Largely because of the influence of social media as a customer service channel, today's consumer expects an instantaneous response to his questions or complaints. That sense of urgency has transferred to other channels, requiring companies to have the right staff, the right strategies, and the right technologies in place to respond to customers in a matter of minutes, if not sooner, no matter what the contact medium might be.
Customers who use the phone, of course, expect an immediate response. They have no patience for waiting 20 minutes to speak to a contact center agent or for navigating a never-ending sea of interactive voice response (IVR) system prompts. The endless drone of Muzak can really get under their skin.
Despite contact centers' best efforts, hold times are an inevitable part of the customer service experience, especially when call volumes are abnormally high.
An early thought might be to hire more contact center agents or offload the excess call volume to a contact center outsourcer. Either option will result in additional and ongoing costs and the loss of valuable time spent hiring and training these new agents.
British telephone carrier EE is exploring another option—concierged customer service, which it launched in August under the Priority Answer moniker. With Priority Answer, some customers pay a little extra to get through to customer service representatives a little faster.
In essence, the carrier is creating a two-tiered customer service system. The first tier is for ordinary customers who are required to wait the usual amount of time—anywhere from a few seconds to two or three minutes, depending on the time of day—to speak with an agent. The second is for customers who agree to pay an extra 50 pence (or 80 cents) to be fast-tracked to speak to the next available agent instead of having to wait in the queue.
EE has stated publicly that it intends to answer all customer calls as quickly as possible.
EE isn't the first phone company to offer customers the option to pay for priority service. In the United States, AT&T in 2012 introduced a similar program, called AT&T Plus, but ended it in March 2013 after a year-long pilot in several states. Sprint and Verizon piloted similar programs, which they, too, have since discontinued.
Airlines, financial services firms, utilities, and technology companies have introduced similar programs—all with mixed results and various degrees of acceptance.
"The American egalitarian ideal would have many people...chafing at being charged to be treated specially," observes Ian Jacobs, a senior analyst at Forrester Research. "We like to see customer service as something built into the price of the product or service we're buying. Many Americans would avoid a company that charged for special service."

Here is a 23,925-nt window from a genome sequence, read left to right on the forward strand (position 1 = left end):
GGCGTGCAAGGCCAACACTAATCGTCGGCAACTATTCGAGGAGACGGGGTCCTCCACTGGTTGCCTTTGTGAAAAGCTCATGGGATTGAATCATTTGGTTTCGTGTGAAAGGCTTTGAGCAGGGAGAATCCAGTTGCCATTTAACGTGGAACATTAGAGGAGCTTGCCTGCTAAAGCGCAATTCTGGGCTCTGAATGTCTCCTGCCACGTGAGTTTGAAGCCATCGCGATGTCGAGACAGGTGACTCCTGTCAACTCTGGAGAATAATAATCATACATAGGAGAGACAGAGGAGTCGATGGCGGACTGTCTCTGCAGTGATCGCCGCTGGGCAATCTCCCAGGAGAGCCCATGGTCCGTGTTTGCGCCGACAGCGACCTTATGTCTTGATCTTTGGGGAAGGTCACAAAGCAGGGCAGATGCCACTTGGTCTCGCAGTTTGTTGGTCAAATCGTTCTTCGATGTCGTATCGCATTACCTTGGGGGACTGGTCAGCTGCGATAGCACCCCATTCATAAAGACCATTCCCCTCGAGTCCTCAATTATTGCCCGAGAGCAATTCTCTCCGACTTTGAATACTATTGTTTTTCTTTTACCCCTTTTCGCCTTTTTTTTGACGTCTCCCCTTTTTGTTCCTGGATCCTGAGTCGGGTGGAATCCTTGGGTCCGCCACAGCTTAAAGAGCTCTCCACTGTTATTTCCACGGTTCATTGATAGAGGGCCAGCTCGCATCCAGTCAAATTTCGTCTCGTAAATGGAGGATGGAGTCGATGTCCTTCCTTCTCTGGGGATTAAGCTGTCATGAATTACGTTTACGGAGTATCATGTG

EE maintained in a statement that its aim is to set a new standard in customer service. Customers, however, weren't buying it. Many took to social media almost immediately to voice their outrage at the service offering, which they stated gives some customers an unfair preference over others.
It's a valid complaint. "Every customer is important and has the right to speak to an agent," says Bruce Pollock, vice president of strategic growth and planning at West Interactive, a provider of contact center solutions and services.
"Showing favoritism to folks who pay more is always a bad idea, even if it is a small amount," Dan Miller, founder and principal analyst at Opus Research, says.
Keith Dawson, practice leader of Ovum's customer interaction team, states EE's foray into this area is more of "a marketing gimmick," one that is "not designed to have much impact on service, but is designed to get attention."
And at the equivalent of 80 cents per call, "it's not likely to generate much revenue or mitigate the costs of a service call," he adds.
The program is also going to be tough to manage, particularly as more callers become aware of it, according to Miller. "EE might find it difficult to assure callers that they can save time," he says, "because it is very hard to predict how many people might want to jump to the front of the queue at the same time or how long the person who is currently in touch with an agent is going to stay on the line."
Dawson has similar concerns: "Let's say it becomes really popular," he says. "Then they've managed to unbalance their ability to forecast volume [and] schedule reps, and they likely will have to spend as much to compensate [the agents] as they reap from the service fee."
An additional concern when offering such a program is that the level of service must be such that customers will pay extra for it. Charging